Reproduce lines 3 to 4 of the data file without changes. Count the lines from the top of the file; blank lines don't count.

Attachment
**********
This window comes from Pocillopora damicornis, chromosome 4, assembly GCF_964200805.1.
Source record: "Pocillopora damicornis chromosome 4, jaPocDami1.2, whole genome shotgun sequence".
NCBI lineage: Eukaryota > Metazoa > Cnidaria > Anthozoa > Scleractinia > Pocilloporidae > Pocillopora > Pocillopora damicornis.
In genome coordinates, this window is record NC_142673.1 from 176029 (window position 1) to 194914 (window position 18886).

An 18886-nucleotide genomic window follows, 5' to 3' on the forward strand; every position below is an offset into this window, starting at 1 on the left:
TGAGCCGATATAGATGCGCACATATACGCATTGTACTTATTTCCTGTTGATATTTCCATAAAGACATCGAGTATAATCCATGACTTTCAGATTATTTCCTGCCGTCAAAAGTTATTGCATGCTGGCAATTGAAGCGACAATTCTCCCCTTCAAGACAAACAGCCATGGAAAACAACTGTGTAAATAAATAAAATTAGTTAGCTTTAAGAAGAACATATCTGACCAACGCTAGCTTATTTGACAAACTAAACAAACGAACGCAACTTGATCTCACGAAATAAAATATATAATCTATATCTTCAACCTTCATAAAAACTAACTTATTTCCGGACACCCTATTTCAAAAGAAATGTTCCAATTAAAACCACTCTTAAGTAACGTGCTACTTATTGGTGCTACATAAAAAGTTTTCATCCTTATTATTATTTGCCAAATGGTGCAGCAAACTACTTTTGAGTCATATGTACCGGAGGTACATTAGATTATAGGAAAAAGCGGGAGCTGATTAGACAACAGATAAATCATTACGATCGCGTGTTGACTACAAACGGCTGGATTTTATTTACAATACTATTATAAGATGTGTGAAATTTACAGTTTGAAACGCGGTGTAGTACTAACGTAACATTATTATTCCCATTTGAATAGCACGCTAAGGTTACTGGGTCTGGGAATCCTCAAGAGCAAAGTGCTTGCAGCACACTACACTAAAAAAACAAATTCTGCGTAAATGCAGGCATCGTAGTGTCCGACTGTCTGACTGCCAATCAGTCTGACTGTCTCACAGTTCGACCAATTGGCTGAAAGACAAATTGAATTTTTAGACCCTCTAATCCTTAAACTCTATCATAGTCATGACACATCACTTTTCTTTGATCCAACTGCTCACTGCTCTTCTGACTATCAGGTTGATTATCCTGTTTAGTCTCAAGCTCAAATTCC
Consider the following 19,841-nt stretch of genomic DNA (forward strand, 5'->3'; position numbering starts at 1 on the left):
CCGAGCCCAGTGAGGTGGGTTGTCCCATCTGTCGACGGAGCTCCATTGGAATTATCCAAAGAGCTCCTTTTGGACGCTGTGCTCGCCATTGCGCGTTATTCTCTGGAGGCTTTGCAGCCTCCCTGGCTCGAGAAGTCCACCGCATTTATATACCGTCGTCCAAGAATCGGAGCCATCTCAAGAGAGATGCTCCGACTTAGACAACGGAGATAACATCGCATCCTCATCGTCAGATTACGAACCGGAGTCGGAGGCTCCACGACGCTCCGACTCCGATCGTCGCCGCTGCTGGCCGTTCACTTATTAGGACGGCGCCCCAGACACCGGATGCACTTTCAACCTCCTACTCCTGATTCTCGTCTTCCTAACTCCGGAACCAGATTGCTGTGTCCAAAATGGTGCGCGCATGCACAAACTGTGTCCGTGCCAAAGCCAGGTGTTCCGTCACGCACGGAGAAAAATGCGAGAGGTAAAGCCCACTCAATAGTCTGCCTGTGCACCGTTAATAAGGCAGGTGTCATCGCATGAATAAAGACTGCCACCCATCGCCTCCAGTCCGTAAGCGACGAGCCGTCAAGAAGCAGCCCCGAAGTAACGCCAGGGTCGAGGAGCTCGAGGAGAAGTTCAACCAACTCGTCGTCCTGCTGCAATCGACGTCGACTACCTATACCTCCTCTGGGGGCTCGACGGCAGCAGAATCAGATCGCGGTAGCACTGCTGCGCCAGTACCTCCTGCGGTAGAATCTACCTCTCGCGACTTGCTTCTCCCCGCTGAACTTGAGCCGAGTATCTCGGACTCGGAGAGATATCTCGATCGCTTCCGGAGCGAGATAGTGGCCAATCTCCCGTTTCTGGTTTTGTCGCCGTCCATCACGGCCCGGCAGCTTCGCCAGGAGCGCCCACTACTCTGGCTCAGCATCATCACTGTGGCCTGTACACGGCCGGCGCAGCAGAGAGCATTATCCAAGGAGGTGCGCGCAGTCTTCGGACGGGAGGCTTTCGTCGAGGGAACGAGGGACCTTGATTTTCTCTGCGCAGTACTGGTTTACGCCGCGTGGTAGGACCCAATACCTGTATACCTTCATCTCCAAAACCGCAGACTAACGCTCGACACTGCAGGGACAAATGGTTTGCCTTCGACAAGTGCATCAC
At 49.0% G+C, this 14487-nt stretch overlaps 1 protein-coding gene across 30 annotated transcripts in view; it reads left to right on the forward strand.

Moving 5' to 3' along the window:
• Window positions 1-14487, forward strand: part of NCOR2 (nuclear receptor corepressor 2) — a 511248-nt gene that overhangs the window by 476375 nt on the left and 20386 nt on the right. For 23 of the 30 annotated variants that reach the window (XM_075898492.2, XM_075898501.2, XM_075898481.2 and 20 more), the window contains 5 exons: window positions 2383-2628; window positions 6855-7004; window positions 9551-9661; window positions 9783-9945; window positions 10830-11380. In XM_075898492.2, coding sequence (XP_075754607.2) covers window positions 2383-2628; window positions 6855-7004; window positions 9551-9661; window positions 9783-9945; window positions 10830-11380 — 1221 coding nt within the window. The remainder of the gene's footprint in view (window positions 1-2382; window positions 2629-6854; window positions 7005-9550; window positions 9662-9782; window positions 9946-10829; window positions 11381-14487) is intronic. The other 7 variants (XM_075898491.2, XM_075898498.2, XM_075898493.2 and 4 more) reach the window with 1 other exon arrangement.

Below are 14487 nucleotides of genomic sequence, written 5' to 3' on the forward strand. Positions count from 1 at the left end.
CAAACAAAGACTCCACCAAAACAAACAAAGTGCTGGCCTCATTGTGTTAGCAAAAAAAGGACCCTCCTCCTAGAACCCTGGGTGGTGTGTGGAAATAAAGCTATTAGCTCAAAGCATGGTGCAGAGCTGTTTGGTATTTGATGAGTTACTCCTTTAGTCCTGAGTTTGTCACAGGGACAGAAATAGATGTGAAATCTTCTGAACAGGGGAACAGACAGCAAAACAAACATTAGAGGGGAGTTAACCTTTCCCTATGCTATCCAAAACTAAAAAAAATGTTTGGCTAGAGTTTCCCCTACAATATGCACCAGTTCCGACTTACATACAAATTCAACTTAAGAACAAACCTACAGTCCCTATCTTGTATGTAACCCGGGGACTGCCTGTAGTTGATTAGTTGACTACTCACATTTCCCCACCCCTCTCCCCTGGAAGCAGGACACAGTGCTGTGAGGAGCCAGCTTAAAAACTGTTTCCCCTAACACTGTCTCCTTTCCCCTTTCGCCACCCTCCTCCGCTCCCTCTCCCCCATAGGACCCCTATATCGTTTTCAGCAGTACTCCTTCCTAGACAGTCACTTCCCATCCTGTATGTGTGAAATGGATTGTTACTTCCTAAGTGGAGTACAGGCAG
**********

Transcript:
NCBI lineage: Eukaryota > Metazoa > Cnidaria > Anthozoa > Scleractinia > Pocilloporidae > Pocillopora > Pocillopora damicornis.
In genome coordinates, this window is record NC_142673.1 from 176029 (window position 1) to 194914 (window position 18886).